Determining battery capacity for your project

For portable projects, choosing the right battery is not always easy. There are many choices e.g. alkaline batteries (AA, AAA, 9V block, etc.), lead acid, Li-ion, etc. With all different characteristics, different voltage, capacity, weight, size etc. This tutorial will guide you to choose a battery  in 4 steps and will end with an example.

  1. Determining voltage required for your project e.g. 3.3V, 5V, 12V or a combination of these.
  2. Measure current. You can use a lab power supply e.g. on a desk of the E-lab. When using this power supply you can see the current being drawn by your circuit. At the tutorial ‘how to use a DC supply’ you can find more info how to use this supply.
  3. Calculate required battery capacity by multiplying the amount of current being drawn with the hours you need your circuit to function e.g. 0.45 A equal to 450mA multiplied by 10 hours gives 4500mAh (milli-Ampere hours) or 4.5 Ah (Ampere hours). The capacity of rechargeable batteries is mostly given on the battery itself. See some links for the capacity of Alkaline batteries.
  4. Choose your battery and battery configuration.  You can add batteries in series. Adding them in series adds up the voltage. It is not a good idea to add different types of batteries in series.

Here is an example for the case in step 3:

Say we got a motor that draws 0.45A of current and works at 12V and we want to run it for the duration of 1 hr. We can use different battery configurations. Let’s take a standard AA alkaline battery. The nominal voltage of this battery is 1.5V and the capacity around 1500mAh. So to create a 12V battery we need 12/1.5=8 cells in series. For the capacity of 4500mAh we need 4500/1500=3 cells in parallel. To create this battery we need 8*3=24 cells in total. Another option is to buy a 12V lead acid battery with a capacity of 5Ah.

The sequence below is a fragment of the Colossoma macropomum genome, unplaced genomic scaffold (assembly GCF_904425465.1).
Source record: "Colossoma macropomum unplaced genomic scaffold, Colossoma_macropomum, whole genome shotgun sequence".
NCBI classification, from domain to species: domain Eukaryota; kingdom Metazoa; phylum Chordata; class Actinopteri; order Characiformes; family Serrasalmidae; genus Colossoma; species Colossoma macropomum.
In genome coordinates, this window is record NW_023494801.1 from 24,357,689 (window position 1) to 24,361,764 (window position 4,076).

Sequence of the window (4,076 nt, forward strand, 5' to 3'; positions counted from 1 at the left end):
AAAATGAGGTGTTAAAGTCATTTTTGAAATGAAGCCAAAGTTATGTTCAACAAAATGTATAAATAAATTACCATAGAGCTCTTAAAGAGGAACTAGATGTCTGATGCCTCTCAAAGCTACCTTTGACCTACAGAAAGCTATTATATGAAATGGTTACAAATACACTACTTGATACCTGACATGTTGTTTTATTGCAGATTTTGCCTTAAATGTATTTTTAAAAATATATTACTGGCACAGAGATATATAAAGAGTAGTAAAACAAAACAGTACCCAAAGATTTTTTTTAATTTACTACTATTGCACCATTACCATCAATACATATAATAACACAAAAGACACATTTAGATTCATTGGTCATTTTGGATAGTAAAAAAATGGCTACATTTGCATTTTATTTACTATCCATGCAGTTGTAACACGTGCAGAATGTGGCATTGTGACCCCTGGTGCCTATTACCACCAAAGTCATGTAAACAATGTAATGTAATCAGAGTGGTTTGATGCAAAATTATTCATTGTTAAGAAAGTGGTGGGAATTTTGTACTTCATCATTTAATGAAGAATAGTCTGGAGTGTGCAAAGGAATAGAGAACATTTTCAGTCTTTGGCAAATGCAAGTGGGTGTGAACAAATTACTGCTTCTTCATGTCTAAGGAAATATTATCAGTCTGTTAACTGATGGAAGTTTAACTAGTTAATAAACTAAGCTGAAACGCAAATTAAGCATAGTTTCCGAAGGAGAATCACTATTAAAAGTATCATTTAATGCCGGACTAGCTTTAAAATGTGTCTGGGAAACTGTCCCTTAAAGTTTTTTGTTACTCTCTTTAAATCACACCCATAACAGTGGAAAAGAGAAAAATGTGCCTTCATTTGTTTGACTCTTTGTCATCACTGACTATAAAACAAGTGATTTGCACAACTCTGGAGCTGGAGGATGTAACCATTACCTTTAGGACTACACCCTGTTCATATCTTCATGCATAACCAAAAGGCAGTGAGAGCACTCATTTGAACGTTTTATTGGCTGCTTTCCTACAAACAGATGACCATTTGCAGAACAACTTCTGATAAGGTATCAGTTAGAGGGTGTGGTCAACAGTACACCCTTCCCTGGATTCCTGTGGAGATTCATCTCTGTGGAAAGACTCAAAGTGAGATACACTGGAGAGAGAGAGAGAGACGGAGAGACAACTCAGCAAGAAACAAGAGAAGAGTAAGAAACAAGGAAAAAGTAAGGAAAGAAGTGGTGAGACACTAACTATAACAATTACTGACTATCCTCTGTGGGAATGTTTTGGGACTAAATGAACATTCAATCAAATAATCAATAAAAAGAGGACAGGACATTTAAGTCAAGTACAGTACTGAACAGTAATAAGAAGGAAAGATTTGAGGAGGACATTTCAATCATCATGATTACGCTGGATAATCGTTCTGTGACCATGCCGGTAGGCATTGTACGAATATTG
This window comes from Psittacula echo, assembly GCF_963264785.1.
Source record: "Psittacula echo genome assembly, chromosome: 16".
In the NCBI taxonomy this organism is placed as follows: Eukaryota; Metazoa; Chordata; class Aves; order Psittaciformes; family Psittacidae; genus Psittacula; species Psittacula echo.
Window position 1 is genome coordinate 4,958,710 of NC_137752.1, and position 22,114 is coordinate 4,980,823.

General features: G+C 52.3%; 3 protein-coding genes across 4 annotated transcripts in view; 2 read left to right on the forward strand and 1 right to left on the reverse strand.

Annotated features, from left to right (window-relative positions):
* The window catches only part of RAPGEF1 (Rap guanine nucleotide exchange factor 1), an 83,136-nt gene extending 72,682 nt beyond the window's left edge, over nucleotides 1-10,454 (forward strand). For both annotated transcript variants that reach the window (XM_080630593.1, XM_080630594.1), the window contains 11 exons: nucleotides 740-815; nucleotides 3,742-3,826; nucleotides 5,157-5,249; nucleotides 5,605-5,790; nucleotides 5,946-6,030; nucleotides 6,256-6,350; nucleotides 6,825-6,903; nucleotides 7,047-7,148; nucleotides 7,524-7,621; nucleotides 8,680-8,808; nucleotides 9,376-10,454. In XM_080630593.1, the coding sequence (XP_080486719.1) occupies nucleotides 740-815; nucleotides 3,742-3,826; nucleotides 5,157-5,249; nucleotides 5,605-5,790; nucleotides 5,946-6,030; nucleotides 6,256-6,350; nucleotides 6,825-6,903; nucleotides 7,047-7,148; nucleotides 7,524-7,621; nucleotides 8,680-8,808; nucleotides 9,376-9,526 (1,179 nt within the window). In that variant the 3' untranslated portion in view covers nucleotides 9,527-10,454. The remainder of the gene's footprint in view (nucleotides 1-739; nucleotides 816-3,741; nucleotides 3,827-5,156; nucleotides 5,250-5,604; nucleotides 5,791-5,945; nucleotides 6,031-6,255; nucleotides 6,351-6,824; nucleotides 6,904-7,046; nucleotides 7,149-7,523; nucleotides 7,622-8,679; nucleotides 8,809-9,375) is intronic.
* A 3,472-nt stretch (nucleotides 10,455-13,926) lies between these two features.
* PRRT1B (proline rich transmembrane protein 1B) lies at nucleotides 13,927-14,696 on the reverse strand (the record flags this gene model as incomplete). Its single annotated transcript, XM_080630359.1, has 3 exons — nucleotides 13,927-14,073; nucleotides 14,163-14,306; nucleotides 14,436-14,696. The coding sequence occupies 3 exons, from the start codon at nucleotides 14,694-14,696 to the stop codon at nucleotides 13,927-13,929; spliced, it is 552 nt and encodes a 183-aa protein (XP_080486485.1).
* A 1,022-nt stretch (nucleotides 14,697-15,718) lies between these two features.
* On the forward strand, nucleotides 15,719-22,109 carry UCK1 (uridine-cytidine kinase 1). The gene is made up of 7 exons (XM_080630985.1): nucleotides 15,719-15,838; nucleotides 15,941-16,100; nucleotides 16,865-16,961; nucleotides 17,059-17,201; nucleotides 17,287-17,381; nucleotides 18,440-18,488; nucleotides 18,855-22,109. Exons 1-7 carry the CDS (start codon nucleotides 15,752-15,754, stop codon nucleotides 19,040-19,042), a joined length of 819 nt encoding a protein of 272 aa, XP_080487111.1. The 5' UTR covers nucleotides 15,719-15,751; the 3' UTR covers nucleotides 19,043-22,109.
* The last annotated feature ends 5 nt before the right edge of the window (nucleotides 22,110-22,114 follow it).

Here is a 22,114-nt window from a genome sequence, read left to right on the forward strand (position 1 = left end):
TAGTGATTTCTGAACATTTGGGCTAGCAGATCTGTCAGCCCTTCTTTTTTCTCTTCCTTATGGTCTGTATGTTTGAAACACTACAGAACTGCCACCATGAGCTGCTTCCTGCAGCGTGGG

Your final pick of a battery depends on your project and must be a trade off between battery capacity, cost and, size/weight.

In case you need a 5 Volt supply, consider the use of a USB power bank. These are available in many different capacities. Charging and discharging is controlled via an internal circuit, improving safety. Be aware though that modern power banks tend to automatically shut down to save energy when providing low currents for some time period (typically tens of mA). The most simple solution to avoid this is using a suitable value power resistor as continuous load but this of course affects the useful capacity of the powerbank.